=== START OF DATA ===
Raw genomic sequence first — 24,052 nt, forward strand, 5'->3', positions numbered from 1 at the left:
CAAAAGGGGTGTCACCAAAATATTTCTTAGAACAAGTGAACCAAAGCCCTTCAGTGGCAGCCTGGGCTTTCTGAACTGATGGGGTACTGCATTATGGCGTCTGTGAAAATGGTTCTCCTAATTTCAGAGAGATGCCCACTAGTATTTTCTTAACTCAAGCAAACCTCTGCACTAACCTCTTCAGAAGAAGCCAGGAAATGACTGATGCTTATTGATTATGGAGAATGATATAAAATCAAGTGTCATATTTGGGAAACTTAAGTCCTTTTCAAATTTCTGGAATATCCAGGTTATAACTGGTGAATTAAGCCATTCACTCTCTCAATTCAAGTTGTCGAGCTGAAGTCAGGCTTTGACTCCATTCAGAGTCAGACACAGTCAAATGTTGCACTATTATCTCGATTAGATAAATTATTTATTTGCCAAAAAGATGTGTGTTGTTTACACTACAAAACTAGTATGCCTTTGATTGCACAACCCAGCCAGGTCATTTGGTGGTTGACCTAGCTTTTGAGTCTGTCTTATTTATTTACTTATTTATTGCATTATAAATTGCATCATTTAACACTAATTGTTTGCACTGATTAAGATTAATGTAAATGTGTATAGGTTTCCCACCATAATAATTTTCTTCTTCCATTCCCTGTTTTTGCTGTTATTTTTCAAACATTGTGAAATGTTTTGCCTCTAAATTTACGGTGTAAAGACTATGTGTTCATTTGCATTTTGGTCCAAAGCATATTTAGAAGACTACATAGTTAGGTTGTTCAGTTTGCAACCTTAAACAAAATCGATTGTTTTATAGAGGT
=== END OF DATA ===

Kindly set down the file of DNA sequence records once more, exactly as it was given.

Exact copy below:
Raw genomic sequence first — 24,052 nt, forward strand, 5'->3', positions numbered from 1 at the left:
CAAAAGGGGTGTCACCAAAATATTTCTTAGAACAAGTGAACCAAAGCCCTTCAGTGGCAGCCTGGGCTTTCTGAACTGATGGGGTACTGCATTATGGCGTCTGTGAAAATGGTTCTCCTAATTTCAGAGAGATGCCCACTAGTATTTTCTTAACTCAAGCAAACCTCTGCACTAACCTCTTCAGAAGAAGCCAGGAAATGACTGATGCTTATTGATTATGGAGAATGATATAAAATCAAGTGTCATATTTGGGAAACTTAAGTCCTTTTCAAATTTCTGGAATATCCAGGTTATAACTGGTGAATTAAGCCATTCACTCTCTCAATTCAAGTTGTCGAGCTGAAGTCAGGCTTTGACTCCATTCAGAGTCAGACACAGTCAAATGTTGCACTATTATCTCGATTAGATAAATTATTTATTTGCCAAAAAGATGTGTGTTGTTTACACTACAAAACTAGTATGCCTTTGATTGCACAACCCAGCCAGGTCATTTGGTGGTTGACCTAGCTTTTGAGTCTGTCTTATTTATTTACTTATTTATTGCATTATAAATTGCATCATTTAACACTAATTGTTTGCACTGATTAAGATTAATGTAAATGTGTATAGGTTTCCCACCATAATAATTTTCTTCTTCCATTCCCTGTTTTTGCTGTTATTTTTCAAACATTGTGAAATGTTTTGCCTCTAAATTTACGGTGTAAAGACTATGTGTTCATTTGCATTTTGGTCCAAAGCATATTTAGAAGACTACATAGTTAGGTTGTTCAGTTTGCAACCTTAAACAAAATCGATTGTTTTATAGAGGT